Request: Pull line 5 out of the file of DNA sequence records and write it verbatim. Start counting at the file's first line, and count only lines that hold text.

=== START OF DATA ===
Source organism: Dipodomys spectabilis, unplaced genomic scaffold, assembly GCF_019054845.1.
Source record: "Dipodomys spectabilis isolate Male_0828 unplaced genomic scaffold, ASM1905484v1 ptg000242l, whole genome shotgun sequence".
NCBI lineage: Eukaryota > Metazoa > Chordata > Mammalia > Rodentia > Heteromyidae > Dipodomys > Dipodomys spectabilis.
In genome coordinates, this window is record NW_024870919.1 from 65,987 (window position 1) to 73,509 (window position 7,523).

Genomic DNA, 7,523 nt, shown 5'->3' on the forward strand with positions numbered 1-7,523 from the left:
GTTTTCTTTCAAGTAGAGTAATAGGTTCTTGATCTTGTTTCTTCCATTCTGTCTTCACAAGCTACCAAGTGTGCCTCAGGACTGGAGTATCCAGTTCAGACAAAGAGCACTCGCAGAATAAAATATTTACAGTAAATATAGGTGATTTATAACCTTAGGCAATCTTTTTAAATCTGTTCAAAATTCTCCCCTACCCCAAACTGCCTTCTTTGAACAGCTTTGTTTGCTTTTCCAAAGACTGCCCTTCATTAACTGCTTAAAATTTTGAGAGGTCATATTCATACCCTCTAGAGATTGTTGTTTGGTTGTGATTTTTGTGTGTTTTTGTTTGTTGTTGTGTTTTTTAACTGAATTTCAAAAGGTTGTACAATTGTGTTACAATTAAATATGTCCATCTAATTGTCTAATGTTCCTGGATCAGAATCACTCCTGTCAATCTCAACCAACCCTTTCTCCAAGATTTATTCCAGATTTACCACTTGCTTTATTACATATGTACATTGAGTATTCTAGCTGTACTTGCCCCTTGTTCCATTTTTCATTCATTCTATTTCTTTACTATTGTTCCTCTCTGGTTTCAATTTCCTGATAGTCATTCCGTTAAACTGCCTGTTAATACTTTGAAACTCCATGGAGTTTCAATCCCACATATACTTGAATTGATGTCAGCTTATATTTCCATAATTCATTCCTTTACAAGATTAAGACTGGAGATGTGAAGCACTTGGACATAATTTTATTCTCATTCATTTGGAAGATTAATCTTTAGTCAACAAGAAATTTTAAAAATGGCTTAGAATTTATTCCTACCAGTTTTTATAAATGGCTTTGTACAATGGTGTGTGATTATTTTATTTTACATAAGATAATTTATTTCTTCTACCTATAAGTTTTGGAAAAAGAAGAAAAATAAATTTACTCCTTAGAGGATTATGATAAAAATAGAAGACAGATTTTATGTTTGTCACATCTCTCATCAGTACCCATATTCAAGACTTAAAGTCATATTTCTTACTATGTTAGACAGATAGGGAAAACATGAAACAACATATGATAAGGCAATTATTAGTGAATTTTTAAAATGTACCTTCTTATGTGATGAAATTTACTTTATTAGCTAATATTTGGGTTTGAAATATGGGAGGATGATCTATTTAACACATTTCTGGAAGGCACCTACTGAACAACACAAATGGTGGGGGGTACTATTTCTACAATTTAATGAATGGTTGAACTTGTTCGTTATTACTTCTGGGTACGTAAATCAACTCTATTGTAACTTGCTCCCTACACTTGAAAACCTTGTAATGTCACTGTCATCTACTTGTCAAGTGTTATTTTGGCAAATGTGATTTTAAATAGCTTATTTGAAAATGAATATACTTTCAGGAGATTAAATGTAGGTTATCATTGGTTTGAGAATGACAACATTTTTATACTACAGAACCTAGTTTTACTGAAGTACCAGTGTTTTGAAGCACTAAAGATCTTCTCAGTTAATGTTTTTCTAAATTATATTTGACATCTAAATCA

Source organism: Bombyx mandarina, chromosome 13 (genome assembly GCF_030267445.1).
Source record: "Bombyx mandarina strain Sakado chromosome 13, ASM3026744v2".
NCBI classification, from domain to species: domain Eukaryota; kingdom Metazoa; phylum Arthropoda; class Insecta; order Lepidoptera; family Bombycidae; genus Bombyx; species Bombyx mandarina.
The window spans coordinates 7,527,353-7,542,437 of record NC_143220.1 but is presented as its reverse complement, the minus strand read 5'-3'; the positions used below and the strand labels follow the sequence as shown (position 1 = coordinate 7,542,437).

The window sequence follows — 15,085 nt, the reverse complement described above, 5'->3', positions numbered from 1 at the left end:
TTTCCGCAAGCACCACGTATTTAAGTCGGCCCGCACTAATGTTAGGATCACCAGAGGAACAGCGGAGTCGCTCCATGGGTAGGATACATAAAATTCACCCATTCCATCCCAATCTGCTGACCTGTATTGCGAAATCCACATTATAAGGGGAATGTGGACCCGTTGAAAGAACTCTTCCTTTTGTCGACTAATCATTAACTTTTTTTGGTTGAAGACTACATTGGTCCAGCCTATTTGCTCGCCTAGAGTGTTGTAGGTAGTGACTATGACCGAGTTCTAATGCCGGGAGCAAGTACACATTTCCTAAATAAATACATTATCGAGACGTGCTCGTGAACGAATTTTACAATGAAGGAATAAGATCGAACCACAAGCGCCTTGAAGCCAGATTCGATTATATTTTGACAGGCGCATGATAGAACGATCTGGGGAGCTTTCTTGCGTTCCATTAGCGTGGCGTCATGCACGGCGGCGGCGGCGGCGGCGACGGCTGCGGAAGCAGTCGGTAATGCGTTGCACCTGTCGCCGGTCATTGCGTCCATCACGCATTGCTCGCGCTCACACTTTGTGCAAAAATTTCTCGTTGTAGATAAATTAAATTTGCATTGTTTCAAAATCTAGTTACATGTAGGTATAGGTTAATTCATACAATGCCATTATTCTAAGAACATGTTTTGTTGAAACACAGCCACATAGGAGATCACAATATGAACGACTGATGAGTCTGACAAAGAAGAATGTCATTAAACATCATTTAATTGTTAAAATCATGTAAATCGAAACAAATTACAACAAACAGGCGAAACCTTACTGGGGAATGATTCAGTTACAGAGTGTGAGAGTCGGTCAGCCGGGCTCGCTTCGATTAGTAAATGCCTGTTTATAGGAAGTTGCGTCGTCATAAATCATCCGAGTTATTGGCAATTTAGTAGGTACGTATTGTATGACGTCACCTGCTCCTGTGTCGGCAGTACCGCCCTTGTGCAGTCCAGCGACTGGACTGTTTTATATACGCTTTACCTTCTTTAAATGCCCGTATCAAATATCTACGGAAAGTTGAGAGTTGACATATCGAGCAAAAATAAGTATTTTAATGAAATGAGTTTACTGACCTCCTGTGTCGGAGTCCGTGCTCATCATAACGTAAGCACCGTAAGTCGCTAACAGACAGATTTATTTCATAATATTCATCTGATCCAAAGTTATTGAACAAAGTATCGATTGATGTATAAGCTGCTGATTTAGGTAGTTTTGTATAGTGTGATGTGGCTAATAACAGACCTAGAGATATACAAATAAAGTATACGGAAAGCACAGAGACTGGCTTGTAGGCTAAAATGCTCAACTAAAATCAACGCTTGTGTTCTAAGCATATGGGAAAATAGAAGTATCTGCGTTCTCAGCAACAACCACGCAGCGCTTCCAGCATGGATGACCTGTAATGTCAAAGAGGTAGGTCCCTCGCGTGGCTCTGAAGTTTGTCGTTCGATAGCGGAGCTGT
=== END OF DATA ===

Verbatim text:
Genomic DNA, 7,523 nt, shown 5'->3' on the forward strand with positions numbered 1-7,523 from the left: